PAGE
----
Rethinking undergraduate curricula: A Delphi study of the Human Resource Management and Industrial and Organisational Psychology.
- Authors: Venter, A. , Barkhuizen, N.
- Date: 2005
- Subjects: Human Resource Management , Industrial Psychology , Organisational Psychology , Delphi technique
- Type: Article
- Identifier: uj:6511 , http://hdl.handle.net/10210/2710
- Description: The aim of this qualitative study is to bring clarity to the confusion about the interconnectedness, similarities and differences between the fields of Human Resource Management (HRM) and Industrial and Organisational Psychology (I&OP), for the purposes of curriculum development. The Delphi technique was used to gather data from 13 participants (five international and eight national). Analysis was done interpretively using Atlas.ti. Results indicate that HRM and I&OP are distinct but interrelated fields of study and can therefore be presented in separate but interrelated undergraduate curricula.
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Talent management, work engagement and voluntary turnover at a Namibian Financial Institution
- Authors: Barkhuizen, N. , Kasera, J.
- Date: 2022
- Subjects: Financial institution , Institutional performance , Talent management
- Language: English
- Type: Journal article
- Identifier: http://hdl.handle.net/10210/494289 , uj:44836 , Citation: Barkhuizen, N. & Kasera, J. 2021. Talent management, work engagement and voluntary turnover at a Namibian Financial Institution.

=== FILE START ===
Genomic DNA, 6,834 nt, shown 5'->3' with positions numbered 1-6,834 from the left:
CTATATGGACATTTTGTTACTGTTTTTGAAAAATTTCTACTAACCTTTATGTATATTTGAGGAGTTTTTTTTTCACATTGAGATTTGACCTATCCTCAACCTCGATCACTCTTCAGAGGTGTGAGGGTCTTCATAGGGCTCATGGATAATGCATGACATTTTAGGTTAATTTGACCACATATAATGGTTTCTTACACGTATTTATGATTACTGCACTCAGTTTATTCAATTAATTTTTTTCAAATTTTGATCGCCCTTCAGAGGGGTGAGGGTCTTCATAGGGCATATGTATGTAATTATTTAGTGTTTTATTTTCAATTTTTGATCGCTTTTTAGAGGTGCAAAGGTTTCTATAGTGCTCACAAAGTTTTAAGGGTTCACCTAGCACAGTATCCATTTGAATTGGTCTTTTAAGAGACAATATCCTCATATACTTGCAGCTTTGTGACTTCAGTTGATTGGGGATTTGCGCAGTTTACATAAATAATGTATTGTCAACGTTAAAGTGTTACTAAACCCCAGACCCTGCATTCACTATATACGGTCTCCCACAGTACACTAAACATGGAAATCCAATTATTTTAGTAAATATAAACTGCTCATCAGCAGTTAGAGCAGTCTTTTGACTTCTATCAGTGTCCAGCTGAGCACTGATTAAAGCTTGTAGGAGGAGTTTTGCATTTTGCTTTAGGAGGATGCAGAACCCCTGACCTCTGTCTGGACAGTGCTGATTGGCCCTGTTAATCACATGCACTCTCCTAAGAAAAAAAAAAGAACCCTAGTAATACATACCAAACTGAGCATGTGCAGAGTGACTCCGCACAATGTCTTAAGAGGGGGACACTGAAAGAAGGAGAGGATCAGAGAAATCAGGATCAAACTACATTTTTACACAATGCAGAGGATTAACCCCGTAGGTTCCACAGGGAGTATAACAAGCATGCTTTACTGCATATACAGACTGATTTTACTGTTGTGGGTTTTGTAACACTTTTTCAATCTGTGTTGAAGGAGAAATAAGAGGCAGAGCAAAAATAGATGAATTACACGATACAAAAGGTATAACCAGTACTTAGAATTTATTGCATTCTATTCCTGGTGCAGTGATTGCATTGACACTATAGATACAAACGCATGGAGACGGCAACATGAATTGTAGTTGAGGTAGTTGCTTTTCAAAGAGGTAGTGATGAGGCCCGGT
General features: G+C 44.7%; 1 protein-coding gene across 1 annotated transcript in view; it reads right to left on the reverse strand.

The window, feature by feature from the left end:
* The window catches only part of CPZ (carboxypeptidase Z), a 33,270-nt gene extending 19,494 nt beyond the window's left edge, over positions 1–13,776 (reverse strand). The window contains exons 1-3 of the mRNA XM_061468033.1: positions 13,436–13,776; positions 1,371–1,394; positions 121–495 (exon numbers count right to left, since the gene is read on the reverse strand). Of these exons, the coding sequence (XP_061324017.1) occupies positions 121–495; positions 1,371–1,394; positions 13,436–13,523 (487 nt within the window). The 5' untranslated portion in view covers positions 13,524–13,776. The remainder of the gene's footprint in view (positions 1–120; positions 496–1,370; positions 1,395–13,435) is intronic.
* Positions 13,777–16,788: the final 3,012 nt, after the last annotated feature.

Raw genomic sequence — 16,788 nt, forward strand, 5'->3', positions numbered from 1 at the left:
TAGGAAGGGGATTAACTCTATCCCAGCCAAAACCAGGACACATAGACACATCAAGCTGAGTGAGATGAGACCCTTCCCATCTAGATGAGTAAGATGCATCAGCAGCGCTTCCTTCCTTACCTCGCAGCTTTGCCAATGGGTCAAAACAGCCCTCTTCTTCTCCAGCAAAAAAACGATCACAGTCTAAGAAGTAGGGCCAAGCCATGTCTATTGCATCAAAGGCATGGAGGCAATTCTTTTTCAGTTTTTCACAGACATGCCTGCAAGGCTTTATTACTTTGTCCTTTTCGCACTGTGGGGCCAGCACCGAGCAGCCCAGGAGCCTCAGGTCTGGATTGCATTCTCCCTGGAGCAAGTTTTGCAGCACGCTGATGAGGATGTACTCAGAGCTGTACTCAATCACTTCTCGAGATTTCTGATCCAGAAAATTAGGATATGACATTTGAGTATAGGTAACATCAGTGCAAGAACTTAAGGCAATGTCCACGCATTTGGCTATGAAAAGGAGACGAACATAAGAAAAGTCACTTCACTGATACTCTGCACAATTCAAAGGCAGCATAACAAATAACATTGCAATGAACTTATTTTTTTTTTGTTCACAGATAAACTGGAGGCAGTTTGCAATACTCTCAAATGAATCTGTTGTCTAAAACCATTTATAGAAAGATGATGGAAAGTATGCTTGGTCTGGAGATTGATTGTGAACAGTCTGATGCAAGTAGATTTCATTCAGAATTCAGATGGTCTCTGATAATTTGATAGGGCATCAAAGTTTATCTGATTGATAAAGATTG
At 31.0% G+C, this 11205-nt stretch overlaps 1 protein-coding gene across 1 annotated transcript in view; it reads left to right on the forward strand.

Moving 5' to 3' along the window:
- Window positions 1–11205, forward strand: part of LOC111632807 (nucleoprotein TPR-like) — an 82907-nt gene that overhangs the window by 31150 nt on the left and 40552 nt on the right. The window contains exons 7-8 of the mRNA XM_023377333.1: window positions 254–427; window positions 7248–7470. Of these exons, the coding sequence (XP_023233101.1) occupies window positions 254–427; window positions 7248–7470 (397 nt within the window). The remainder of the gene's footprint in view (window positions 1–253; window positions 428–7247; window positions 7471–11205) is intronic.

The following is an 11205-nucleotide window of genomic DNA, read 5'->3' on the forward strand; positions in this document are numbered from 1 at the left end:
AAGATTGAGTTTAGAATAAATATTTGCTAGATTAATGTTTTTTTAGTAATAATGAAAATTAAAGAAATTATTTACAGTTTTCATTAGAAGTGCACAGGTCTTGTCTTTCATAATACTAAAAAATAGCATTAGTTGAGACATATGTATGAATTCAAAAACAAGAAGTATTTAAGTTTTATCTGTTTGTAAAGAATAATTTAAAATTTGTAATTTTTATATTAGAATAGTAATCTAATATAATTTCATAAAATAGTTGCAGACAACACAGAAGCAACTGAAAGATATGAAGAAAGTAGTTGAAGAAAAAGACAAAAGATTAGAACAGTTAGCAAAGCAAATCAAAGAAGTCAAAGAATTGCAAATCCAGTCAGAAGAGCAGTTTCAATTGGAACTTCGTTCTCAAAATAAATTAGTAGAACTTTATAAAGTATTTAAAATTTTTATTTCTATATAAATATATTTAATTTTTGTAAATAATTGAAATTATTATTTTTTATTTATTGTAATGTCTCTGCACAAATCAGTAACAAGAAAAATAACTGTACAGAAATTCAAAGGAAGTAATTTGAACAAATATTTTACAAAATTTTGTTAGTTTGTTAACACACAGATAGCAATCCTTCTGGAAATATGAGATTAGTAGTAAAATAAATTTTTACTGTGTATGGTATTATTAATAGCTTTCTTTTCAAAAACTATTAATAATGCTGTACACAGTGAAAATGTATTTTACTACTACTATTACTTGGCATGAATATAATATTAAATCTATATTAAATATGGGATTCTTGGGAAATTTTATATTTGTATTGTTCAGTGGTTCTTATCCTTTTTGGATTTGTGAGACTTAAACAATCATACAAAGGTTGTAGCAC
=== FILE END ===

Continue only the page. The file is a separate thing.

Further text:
- Description: Abstract: ABSTRACT The Namibian financial industry operates in a very competitive and unpredictable environment—one in which employers face limited availability of the specialised employee skills to perform the required operations effectively to achieve strategic objectives. The main objective of this research was to determine the relationship between talent management, work engagement, and voluntary turnover at a Namibian financial institution. A quantitative research approach was followed, with data gathered from employees at the institution (n = 91). Three measuring instruments—a talent management measure, the Utrecht Work Engagement Scale, and a voluntary turnover intention questionnaire—were administered. In general, it appears that participants were deployed in job positions aligned with their career choice, that respondents could associate themselves with the brand of their institution, and received adequate performance feedback. Although the respondents indicated moderate to high levels of work engagement, about half of them considered quitting their jobs. The results also showed that the employees perceived a lack of talent mindset, talent retention strategies, and inadequate compensation from their employer. Talent management, work engagement, and voluntary turnover were significantly related. This research emphasises the importance of adequately assembled talent management practices and strategies to enhance positive individual outcomes.
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